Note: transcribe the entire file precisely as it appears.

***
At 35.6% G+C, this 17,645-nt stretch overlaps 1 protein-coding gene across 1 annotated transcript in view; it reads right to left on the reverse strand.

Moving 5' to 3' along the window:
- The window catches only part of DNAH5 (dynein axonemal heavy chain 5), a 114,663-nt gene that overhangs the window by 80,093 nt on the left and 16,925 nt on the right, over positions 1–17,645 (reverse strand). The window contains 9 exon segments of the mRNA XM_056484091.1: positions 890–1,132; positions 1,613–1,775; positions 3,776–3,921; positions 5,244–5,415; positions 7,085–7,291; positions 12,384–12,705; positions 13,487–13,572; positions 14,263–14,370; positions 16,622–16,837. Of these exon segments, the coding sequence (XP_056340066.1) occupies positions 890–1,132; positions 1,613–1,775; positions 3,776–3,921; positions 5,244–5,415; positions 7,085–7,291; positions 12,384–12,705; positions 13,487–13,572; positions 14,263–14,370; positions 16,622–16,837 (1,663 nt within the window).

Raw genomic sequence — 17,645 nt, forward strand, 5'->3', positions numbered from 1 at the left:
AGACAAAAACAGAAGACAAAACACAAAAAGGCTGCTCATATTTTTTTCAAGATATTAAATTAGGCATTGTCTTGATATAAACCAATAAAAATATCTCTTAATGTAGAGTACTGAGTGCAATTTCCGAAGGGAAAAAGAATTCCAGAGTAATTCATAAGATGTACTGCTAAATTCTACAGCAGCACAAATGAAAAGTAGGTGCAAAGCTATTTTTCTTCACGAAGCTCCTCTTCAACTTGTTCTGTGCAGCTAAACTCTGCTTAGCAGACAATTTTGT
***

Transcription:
At 35.6% G+C, this 17,645-nt stretch overlaps 1 protein-coding gene across 1 annotated transcript in view; it reads right to left on the reverse strand.

Moving 5' to 3' along the window:
- The window catches only part of DNAH5 (dynein axonemal heavy chain 5), a 114,663-nt gene that overhangs the window by 80,093 nt on the left and 16,925 nt on the right, over positions 1–17,645 (reverse strand). The window contains 9 exon segments of the mRNA XM_056484091.1: positions 890–1,132; positions 1,613–1,775; positions 3,776–3,921; positions 5,244–5,415; positions 7,085–7,291; positions 12,384–12,705; positions 13,487–13,572; positions 14,263–14,370; positions 16,622–16,837. Of these exon segments, the coding sequence (XP_056340066.1) occupies positions 890–1,132; positions 1,613–1,775; positions 3,776–3,921; positions 5,244–5,415; positions 7,085–7,291; positions 12,384–12,705; positions 13,487–13,572; positions 14,263–14,370; positions 16,622–16,837 (1,663 nt within the window).

Raw genomic sequence — 17,645 nt, forward strand, 5'->3', positions numbered from 1 at the left:
AGACAAAAACAGAAGACAAAACACAAAAAGGCTGCTCATATTTTTTTCAAGATATTAAATTAGGCATTGTCTTGATATAAACCAATAAAAATATCTCTTAATGTAGAGTACTGAGTGCAATTTCCGAAGGGAAAAAGAATTCCAGAGTAATTCATAAGATGTACTGCTAAATTCTACAGCAGCACAAATGAAAAGTAGGTGCAAAGCTATTTTTCTTCACGAAGCTCCTCTTCAACTTGTTCTGTGCAGCTAAACTCTGCTTAGCAGACAATTTTGT